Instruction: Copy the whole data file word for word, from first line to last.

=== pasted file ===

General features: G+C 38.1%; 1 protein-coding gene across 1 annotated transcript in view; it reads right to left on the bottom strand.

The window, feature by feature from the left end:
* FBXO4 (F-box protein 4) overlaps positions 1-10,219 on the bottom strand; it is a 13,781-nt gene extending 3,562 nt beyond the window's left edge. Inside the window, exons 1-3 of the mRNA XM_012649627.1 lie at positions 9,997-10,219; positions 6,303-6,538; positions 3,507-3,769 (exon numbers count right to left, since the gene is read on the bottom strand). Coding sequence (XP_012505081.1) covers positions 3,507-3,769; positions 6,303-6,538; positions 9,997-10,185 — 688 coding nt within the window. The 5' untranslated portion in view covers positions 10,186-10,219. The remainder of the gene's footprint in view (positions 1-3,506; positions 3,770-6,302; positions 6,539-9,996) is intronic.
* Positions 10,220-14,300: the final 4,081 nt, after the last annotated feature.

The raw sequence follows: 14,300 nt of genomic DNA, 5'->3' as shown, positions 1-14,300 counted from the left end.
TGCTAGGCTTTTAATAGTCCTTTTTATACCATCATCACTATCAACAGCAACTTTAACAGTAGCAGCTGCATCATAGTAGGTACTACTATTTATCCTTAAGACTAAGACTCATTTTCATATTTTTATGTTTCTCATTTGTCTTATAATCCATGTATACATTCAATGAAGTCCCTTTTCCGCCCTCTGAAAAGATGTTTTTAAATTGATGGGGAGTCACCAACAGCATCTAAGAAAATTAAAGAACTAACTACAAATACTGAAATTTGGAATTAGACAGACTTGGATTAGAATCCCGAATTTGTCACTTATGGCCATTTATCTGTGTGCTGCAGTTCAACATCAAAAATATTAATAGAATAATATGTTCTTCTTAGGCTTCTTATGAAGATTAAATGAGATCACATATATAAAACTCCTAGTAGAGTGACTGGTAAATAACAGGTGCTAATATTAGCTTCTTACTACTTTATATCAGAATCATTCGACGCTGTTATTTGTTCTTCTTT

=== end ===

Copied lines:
General features: G+C 38.1%; 1 protein-coding gene across 1 annotated transcript in view; it reads right to left on the bottom strand.

The window, feature by feature from the left end:
* FBXO4 (F-box protein 4) overlaps positions 1-10,219 on the bottom strand; it is a 13,781-nt gene extending 3,562 nt beyond the window's left edge. Inside the window, exons 1-3 of the mRNA XM_012649627.1 lie at positions 9,997-10,219; positions 6,303-6,538; positions 3,507-3,769 (exon numbers count right to left, since the gene is read on the bottom strand). Coding sequence (XP_012505081.1) covers positions 3,507-3,769; positions 6,303-6,538; positions 9,997-10,185 — 688 coding nt within the window. The 5' untranslated portion in view covers positions 10,186-10,219. The remainder of the gene's footprint in view (positions 1-3,506; positions 3,770-6,302; positions 6,539-9,996) is intronic.
* Positions 10,220-14,300: the final 4,081 nt, after the last annotated feature.

The raw sequence follows: 14,300 nt of genomic DNA, 5'->3' as shown, positions 1-14,300 counted from the left end.
TGCTAGGCTTTTAATAGTCCTTTTTATACCATCATCACTATCAACAGCAACTTTAACAGTAGCAGCTGCATCATAGTAGGTACTACTATTTATCCTTAAGACTAAGACTCATTTTCATATTTTTATGTTTCTCATTTGTCTTATAATCCATGTATACATTCAATGAAGTCCCTTTTCCGCCCTCTGAAAAGATGTTTTTAAATTGATGGGGAGTCACCAACAGCATCTAAGAAAATTAAAGAACTAACTACAAATACTGAAATTTGGAATTAGACAGACTTGGATTAGAATCCCGAATTTGTCACTTATGGCCATTTATCTGTGTGCTGCAGTTCAACATCAAAAATATTAATAGAATAATATGTTCTTCTTAGGCTTCTTATGAAGATTAAATGAGATCACATATATAAAACTCCTAGTAGAGTGACTGGTAAATAACAGGTGCTAATATTAGCTTCTTACTACTTTATATCAGAATCATTCGACGCTGTTATTTGTTCTTCTTT